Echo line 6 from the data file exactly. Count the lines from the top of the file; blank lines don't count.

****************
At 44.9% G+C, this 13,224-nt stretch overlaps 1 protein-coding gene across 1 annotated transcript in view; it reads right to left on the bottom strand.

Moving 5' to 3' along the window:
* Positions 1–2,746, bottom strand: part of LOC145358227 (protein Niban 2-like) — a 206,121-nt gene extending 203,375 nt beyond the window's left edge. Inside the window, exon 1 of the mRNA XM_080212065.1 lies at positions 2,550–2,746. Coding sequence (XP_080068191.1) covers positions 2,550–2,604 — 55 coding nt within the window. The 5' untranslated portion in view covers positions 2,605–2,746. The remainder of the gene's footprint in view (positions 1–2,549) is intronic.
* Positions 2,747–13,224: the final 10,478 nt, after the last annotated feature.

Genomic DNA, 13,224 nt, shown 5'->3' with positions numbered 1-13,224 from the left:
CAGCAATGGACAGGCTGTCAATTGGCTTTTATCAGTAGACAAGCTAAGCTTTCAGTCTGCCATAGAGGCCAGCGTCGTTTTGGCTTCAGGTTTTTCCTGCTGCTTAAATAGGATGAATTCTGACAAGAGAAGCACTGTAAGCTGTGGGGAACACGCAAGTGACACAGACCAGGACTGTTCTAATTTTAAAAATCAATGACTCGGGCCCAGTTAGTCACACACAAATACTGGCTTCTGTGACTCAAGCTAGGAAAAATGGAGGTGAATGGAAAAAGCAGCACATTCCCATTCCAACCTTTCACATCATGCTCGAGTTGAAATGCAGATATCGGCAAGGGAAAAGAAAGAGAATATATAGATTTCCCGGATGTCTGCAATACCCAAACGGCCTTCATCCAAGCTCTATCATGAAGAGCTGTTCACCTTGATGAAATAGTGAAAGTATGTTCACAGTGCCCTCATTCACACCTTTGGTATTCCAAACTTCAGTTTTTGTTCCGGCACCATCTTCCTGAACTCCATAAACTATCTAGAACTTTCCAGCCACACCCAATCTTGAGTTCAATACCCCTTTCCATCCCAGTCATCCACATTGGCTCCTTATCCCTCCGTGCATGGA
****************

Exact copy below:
CAGCAATGGACAGGCTGTCAATTGGCTTTTATCAGTAGACAAGCTAAGCTTTCAGTCTGCCATAGAGGCCAGCGTCGTTTTGGCTTCAGGTTTTTCCTGCTGCTTAAATAGGATGAATTCTGACAAGAGAAGCACTGTAAGCTGTGGGGAACACGCAAGTGACACAGACCAGGACTGTTCTAATTTTAAAAATCAATGACTCGGGCCCAGTTAGTCACACACAAATACTGGCTTCTGTGACTCAAGCTAGGAAAAATGGAGGTGAATGGAAAAAGCAGCACATTCCCATTCCAACCTTTCACATCATGCTCGAGTTGAAATGCAGATATCGGCAAGGGAAAAGAAAGAGAATATATAGATTTCCCGGATGTCTGCAATACCCAAACGGCCTTCATCCAAGCTCTATCATGAAGAGCTGTTCACCTTGATGAAATAGTGAAAGTATGTTCACAGTGCCCTCATTCACACCTTTGGTATTCCAAACTTCAGTTTTTGTTCCGGCACCATCTTCCTGAACTCCATAAACTATCTAGAACTTTCCAGCCACACCCAATCTTGAGTTCAATACCCCTTTCCATCCCAGTCATCCACATTGGCTCCTTATCCCTCCGTGCATGGA